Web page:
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When a baby falls off the bed

Although your baby may be small, kicking legs and flailing arms can bring several hazards, including the risk of falling. So while you may think you’re stepping away from your little one for a moment, leaving a baby unattended can increase the risk of falling.

Falls from an adult bed not only could harm your baby from an impact to the floor. Your baby could also land on items like clothing, soft bedding, or plastic bags. While prevention is truly the best way to avoid these occurrences, accidents can and do happen.

If your baby falls off the bed, there are several checks you should make to ensure they receive prompt and appropriate care.

What to do first

It’s possible the fall could cause your baby to lose consciousness.

They may appear limp or sleeping, then usually resume consciousness rather quickly. Regardless, this is a medical emergency. If your baby appears to have a serious head injury, such as visible signs of bleeding or unconsciousness, call 911 or local emergency services immediately.

Don’t move your baby in this instance unless they’re at immediate risk for further injury. However, if your child is vomiting or appears to be having a seizure, turn them on their side, keeping the neck straight. If you see bleeding, apply pressure gently with gauze or a clean towel or cloth until help arrives.

If your baby doesn’t appear severely injured, gently pick them up and comfort them. They’ll likely be scared and alarmed. While comforting, look at their head to inspect for visible signs of injury. You should call your doctor after any fall from a bed if your baby is under 1 year old.

If you don’t immediately see any signs of injury, put your child at ease. Once your baby has calmed, you’ll also want to inspect their body for any injuries or bruising.

Signs you should go to the ER

Even if your baby didn’t lose consciousness or appear to have a severe injury, there are still signs that can require a trip to the emergency room. These include:

  • being inconsolable
  • bulging of the soft spot in the front of the head
  • continually rubbing the head
  • excessively sleepy
  • has bloody or yellow fluid coming from the nose or ears
  • high-pitched cry
  • loss of balance
  • poor coordination
  • pupils that aren’t the same size
  • sensitivity to light or noise
  • vomiting

If you notice these changes, seek emergency attention as quickly as possible.

If you notice any symptoms that your baby is acting out of the ordinary — or you just feel as if something isn’t right — seek immediate medical attention. Better safe than sorry truly does apply to this instance.

Symptoms of a concussion

Even if your baby doesn’t show immediate or concerning signs of injury, it’s possible that they could have a concussion that doesn’t show immediate symptoms. A concussion is a brain injury that can affect your baby’s thinking. Because your baby can’t tell you what they’re feeling, recognizing concussion symptoms can be difficult.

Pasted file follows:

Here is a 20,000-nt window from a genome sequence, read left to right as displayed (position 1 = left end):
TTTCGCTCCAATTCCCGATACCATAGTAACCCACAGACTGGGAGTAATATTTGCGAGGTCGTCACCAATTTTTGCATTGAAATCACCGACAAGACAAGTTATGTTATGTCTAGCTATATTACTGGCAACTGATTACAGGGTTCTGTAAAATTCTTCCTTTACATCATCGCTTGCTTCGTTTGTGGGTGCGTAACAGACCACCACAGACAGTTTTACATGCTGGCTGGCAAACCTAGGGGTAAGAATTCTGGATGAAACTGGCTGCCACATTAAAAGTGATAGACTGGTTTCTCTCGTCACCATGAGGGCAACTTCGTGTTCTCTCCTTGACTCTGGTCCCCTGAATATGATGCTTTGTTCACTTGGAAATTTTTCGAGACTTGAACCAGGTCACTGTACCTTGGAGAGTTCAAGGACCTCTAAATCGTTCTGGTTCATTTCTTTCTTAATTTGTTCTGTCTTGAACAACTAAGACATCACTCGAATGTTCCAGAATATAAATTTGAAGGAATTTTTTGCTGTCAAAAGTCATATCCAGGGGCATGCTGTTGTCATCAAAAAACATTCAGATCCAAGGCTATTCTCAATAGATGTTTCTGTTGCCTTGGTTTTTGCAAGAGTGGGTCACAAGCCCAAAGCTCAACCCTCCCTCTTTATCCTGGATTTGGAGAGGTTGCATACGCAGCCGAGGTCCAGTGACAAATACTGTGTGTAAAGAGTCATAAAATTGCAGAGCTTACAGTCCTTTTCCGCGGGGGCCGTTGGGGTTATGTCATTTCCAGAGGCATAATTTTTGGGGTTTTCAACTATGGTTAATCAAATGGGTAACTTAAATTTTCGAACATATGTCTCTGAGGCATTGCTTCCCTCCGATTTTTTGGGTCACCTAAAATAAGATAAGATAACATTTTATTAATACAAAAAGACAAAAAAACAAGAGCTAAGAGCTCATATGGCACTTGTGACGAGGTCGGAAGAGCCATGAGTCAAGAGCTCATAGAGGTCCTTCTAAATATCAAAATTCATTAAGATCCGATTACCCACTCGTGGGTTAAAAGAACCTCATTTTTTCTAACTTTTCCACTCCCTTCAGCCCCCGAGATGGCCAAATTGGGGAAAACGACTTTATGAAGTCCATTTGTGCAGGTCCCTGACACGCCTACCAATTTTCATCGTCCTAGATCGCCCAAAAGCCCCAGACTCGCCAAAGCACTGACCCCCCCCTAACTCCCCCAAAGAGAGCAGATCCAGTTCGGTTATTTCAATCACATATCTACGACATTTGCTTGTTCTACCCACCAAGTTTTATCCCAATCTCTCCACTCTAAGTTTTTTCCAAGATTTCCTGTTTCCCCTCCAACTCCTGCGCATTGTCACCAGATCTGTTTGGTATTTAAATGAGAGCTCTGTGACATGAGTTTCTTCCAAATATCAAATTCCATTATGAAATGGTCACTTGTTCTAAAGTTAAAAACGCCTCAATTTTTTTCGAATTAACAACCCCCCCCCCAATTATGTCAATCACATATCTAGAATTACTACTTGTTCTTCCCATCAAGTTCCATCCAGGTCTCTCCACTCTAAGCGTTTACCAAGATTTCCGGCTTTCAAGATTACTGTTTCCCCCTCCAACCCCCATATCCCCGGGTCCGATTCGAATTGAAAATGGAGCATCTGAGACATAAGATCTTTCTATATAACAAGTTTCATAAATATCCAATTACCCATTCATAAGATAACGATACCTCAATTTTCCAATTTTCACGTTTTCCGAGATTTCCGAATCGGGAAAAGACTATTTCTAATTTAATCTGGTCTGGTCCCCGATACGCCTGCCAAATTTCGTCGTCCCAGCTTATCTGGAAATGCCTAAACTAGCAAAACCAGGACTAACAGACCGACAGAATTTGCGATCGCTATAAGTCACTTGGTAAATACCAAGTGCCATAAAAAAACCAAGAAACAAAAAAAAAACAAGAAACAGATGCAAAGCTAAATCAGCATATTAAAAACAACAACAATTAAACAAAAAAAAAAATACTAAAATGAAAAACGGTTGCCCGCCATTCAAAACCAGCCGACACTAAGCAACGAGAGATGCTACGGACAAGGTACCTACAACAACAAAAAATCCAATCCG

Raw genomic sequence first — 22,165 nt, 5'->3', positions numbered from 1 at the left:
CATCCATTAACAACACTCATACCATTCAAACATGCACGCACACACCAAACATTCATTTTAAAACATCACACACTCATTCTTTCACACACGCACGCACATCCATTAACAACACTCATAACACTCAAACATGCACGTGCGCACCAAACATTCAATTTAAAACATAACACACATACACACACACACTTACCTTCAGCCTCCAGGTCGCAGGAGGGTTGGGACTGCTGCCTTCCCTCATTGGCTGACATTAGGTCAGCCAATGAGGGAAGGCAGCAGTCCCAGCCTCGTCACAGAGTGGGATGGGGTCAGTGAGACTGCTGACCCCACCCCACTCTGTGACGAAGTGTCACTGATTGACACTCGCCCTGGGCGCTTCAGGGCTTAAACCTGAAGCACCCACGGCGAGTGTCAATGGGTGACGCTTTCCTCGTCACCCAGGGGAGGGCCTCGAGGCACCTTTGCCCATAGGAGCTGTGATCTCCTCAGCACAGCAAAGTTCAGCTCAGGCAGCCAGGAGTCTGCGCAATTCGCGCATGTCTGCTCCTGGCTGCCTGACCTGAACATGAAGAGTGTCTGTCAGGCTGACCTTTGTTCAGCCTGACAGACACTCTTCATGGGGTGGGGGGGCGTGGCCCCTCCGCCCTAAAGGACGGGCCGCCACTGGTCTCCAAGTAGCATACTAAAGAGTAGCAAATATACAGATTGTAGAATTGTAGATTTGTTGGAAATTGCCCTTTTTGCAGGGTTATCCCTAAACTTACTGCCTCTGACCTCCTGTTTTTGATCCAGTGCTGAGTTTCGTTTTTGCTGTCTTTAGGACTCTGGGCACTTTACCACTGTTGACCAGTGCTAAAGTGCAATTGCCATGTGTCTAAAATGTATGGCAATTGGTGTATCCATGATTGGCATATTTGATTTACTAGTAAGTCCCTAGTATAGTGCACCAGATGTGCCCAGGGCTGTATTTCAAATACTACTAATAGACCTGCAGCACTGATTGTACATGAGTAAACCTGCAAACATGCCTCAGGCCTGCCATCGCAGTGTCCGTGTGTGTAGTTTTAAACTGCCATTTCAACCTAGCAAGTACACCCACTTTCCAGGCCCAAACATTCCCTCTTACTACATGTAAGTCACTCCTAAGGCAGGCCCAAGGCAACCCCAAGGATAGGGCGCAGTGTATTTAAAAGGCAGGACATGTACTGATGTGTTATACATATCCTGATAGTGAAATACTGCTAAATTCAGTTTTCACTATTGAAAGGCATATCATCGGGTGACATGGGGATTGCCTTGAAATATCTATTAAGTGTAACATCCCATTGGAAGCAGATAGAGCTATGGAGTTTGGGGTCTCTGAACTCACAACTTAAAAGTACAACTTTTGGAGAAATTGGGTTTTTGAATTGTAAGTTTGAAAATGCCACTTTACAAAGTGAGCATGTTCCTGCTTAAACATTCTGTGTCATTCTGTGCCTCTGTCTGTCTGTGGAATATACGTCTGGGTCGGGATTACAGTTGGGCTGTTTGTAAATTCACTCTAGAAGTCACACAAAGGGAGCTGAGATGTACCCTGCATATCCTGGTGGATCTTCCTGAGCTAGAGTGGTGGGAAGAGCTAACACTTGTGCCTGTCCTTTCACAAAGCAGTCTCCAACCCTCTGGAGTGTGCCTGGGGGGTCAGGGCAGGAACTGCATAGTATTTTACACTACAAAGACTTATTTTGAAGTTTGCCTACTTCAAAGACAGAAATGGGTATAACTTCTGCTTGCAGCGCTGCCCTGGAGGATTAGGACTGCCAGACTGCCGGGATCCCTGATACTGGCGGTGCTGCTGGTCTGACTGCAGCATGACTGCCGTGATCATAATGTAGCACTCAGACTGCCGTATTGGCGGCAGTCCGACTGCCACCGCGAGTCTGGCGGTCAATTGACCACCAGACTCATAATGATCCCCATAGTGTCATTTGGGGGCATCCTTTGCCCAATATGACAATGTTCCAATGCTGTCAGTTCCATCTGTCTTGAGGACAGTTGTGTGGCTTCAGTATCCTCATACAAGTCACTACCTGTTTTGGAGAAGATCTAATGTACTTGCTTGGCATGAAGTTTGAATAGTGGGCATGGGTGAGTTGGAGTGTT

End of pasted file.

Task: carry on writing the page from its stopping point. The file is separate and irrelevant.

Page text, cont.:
The first thing to look for is a regression of developmental skills. For example, a 6-month-old baby may not babble. Other changes to watch for include:

  • being fussy when eating
  • changes in sleep patterns
  • cries more in a particular position than other positions
  • cries more than usual
  • increasingly irritable

A concussion isn’t the only injury that can occur after falling. Internal injuries can include:

  • tearing blood vessels
  • broken skull bones
  • damage to the actual brain

What to do after a fall

After any fall, you can anticipate that symptoms will occur. Your child will likely act sleepy. You may want to ask their doctor if you should wake your baby up at regular intervals to check for concussion symptoms. Your baby may be more irritable, have a shorter attention span, or vomit. Head and neck pain can also occur.

However, if your little one is breathing and acting normally, letting your child rest can be beneficial. If they’re difficult to wake or can’t be fully woken at a normal interval, seek a doctor’s advice.

You can ask your child’s doctor if you should give your child pain medication and in what dose. Your child’s doctor will also likely advise against rough or vigorous play to reduce the risk for further injuries for at least a 24-hour period. This includes avoiding riding toys or climbing. Adult-supervised play can include:

  • blocks
  • puzzles
  • going on stroller rides
  • listening to a story

If your child goes to day care, inform the day care personnel of the injury and need for closer supervision.

Shop for blocks, puzzles, and books.

Preventing injury

You can use this accident as an opportunity to increase your injury prevention efforts for your baby.

Babies shouldn’t be placed on adult beds unsupervised. In addition to risks for falls, babies can become trapped between the bed and wall or bed and another object. Adult beds often don’t meet the criteria for safe sleeping that a crib often has, such as a tight-fitting mattress and bottom sheet.

To prevent falling, always keep at least one hand on a baby on any surface, such as a changing table or adult bed. Don’t put your baby in a car seat or “bouncy chair” on a table or other elevated surface, even if they’re strapped in.

The takeaway

Acting fast and watching your baby can reduce the risk that a fall will result in further injury. You may need to continue watching your baby for as long as a month to ensure that long-term effects from a brain injury haven’t occurred.

Engaging in fall prevention in the future can help ensure that you won’t have to go through the worry and panic of another fall from the bed.